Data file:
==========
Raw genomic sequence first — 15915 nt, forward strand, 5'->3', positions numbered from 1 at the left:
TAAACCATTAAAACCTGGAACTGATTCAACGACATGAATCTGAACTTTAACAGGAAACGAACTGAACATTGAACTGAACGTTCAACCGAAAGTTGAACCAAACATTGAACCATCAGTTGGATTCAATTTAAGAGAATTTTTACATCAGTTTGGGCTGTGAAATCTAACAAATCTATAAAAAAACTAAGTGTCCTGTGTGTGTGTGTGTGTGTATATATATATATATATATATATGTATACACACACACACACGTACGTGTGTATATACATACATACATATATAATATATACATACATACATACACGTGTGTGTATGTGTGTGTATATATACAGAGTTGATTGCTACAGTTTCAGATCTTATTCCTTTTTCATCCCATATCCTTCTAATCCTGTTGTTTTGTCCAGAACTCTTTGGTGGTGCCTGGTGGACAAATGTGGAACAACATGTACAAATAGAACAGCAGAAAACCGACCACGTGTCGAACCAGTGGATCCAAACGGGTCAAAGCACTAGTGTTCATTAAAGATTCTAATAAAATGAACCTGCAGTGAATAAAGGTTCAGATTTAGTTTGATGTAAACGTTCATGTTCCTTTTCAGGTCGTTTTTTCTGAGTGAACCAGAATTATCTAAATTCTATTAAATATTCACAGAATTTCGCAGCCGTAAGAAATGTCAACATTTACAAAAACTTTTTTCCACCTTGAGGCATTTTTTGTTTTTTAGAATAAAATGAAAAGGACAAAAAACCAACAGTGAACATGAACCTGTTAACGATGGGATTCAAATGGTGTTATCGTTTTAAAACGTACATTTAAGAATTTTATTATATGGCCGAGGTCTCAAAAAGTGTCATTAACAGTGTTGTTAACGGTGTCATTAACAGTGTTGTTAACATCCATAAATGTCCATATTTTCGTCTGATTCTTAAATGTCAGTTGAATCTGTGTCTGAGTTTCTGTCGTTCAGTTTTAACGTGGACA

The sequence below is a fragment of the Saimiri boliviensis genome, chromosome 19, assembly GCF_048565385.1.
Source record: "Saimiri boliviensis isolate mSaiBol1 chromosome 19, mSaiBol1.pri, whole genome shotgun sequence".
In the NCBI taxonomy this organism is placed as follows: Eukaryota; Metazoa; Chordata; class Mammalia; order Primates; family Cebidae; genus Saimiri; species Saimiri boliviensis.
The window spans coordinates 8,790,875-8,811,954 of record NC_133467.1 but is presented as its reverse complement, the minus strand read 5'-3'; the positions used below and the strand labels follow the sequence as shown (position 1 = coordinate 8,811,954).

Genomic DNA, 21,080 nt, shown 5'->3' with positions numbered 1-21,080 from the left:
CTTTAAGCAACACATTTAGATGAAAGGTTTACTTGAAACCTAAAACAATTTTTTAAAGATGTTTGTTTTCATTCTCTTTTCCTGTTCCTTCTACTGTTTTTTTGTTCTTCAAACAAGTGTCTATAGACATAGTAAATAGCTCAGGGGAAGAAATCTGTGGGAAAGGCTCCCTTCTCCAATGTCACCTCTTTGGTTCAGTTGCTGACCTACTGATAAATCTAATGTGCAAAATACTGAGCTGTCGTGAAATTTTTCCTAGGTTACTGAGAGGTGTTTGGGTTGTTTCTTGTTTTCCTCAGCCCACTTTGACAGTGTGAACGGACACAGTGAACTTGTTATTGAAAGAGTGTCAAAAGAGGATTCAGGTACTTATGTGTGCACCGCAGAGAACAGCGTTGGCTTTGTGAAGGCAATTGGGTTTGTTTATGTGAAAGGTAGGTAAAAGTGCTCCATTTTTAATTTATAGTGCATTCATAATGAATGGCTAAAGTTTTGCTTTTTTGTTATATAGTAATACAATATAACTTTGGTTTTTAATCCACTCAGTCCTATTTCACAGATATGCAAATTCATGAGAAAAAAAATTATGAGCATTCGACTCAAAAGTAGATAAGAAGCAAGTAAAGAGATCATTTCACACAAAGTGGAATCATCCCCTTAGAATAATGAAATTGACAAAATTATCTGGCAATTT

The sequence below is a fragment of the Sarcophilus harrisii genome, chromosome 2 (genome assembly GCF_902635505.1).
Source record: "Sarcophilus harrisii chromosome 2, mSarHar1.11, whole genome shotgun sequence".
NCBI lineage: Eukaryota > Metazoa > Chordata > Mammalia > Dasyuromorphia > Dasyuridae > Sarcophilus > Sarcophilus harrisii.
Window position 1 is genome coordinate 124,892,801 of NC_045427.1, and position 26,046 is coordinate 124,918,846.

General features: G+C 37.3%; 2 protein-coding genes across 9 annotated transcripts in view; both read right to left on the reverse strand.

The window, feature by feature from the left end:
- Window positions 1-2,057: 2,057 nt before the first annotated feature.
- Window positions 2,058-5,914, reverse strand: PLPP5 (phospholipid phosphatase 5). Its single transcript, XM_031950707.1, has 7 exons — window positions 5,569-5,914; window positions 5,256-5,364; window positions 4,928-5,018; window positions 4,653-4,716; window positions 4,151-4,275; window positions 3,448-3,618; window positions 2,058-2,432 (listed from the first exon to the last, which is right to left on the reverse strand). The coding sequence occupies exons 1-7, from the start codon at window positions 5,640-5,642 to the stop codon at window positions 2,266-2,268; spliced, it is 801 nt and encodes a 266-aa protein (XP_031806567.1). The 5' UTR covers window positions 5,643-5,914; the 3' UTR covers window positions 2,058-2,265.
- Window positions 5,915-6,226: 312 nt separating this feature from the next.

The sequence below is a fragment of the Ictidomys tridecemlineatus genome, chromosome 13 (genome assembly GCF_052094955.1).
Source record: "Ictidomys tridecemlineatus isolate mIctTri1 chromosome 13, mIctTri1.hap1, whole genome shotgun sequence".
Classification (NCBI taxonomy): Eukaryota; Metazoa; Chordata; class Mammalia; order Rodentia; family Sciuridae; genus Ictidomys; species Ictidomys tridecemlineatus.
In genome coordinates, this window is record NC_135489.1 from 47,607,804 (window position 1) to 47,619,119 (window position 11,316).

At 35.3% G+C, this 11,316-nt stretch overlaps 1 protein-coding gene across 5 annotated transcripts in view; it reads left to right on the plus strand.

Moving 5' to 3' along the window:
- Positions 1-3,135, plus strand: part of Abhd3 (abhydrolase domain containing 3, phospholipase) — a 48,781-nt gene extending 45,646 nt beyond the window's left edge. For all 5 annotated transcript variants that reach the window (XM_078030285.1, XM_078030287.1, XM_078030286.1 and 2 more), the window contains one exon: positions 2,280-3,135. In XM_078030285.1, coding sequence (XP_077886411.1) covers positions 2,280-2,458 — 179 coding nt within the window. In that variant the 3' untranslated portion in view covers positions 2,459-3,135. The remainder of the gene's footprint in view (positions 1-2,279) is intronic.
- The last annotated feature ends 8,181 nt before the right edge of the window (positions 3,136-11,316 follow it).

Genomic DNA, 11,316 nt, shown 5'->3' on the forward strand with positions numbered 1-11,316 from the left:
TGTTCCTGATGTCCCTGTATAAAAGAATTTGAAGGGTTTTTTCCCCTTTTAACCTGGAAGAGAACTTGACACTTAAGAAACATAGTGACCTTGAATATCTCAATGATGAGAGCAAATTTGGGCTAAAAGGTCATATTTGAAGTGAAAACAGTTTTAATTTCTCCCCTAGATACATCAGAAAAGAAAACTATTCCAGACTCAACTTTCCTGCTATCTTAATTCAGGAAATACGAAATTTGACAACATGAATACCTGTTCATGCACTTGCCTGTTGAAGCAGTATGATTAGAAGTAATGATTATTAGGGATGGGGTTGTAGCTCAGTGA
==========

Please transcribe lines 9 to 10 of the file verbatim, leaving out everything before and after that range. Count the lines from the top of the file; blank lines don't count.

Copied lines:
The sequence below is a fragment of the Sarcophilus harrisii genome, chromosome 2 (genome assembly GCF_902635505.1).
Source record: "Sarcophilus harrisii chromosome 2, mSarHar1.11, whole genome shotgun sequence".